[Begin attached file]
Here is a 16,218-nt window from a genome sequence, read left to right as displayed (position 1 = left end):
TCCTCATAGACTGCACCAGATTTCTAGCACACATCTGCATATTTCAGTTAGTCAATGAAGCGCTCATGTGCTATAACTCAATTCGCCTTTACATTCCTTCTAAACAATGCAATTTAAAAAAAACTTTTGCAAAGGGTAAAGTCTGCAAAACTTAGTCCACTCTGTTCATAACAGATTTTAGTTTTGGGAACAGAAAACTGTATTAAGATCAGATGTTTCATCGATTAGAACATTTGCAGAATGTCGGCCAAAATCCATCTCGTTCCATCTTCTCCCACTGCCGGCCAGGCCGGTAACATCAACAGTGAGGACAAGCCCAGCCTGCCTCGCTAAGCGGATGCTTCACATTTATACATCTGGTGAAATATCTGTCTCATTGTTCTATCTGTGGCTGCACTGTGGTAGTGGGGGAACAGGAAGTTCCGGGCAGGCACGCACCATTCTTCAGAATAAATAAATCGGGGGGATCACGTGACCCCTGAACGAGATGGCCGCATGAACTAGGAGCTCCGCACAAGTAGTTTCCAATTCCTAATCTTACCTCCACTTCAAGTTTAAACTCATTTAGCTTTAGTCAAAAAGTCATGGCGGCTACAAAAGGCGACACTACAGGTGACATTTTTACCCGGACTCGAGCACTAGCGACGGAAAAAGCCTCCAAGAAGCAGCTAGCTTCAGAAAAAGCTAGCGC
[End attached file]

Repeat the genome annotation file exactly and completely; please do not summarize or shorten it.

Here is a 16,218-nt window from a genome sequence, read left to right as displayed (position 1 = left end):
TCCTCATAGACTGCACCAGATTTCTAGCACACATCTGCATATTTCAGTTAGTCAATGAAGCGCTCATGTGCTATAACTCAATTCGCCTTTACATTCCTTCTAAACAATGCAATTTAAAAAAAACTTTTGCAAAGGGTAAAGTCTGCAAAACTTAGTCCACTCTGTTCATAACAGATTTTAGTTTTGGGAACAGAAAACTGTATTAAGATCAGATGTTTCATCGATTAGAACATTTGCAGAATGTCGGCCAAAATCCATCTCGTTCCATCTTCTCCCACTGCCGGCCAGGCCGGTAACATCAACAGTGAGGACAAGCCCAGCCTGCCTCGCTAAGCGGATGCTTCACATTTATACATCTGGTGAAATATCTGTCTCATTGTTCTATCTGTGGCTGCACTGTGGTAGTGGGGGAACAGGAAGTTCCGGGCAGGCACGCACCATTCTTCAGAATAAATAAATCGGGGGGATCACGTGACCCCTGAACGAGATGGCCGCATGAACTAGGAGCTCCGCACAAGTAGTTTCCAATTCCTAATCTTACCTCCACTTCAAGTTTAAACTCATTTAGCTTTAGTCAAAAAGTCATGGCGGCTACAAAAGGCGACACTACAGGTGACATTTTTACCCGGACTCGAGCACTAGCGACGGAAAAAGCCTCCAAGAAGCAGCTAGCTTCAGAAAAAGCTAGCGC